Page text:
Abstract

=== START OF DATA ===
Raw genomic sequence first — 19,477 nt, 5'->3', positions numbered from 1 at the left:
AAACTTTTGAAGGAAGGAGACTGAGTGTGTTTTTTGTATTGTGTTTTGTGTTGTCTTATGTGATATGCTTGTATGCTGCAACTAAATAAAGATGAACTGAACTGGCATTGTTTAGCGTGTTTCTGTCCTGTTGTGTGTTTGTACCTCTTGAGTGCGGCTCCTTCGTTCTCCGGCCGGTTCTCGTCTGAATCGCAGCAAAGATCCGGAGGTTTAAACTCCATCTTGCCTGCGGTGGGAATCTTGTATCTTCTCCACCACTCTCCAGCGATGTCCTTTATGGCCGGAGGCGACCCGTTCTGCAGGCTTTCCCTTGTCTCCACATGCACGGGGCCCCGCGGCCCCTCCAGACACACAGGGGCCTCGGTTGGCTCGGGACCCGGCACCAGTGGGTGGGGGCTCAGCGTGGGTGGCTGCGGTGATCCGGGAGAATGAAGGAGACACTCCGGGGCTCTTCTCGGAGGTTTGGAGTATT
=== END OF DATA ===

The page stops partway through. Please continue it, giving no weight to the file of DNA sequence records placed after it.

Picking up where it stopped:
Laboratory measurements of RF complex permittivity have been made on a variety of 'rocks' encountered in mining, tunneling, and engineering works. An RF impedance bridge and a parallel-plate capacitance test cell were employed at frequencies of 1, 5, 25, and 100 Mhz. The results predict that low-loss propagation will be possible in certain granites, limestones, coals, and dry concretes. Existing VHF mining radar equipment should be capable of exploring into such rocks to distances of up to hundreds of feet.Useful but shorter probing distances are predicted for other coals, gypsums, oil shales, dry sandstones, high-grade tar sands, and schists. Radar probing distances of less than 10 ft are predicted for most shales, clays, and fine-grained soils. Uncombined moisture content is evidently the governing factor. Efforts were made throughout the experiments to preserve or simulate the original moisture content of the 'rocks' in place.

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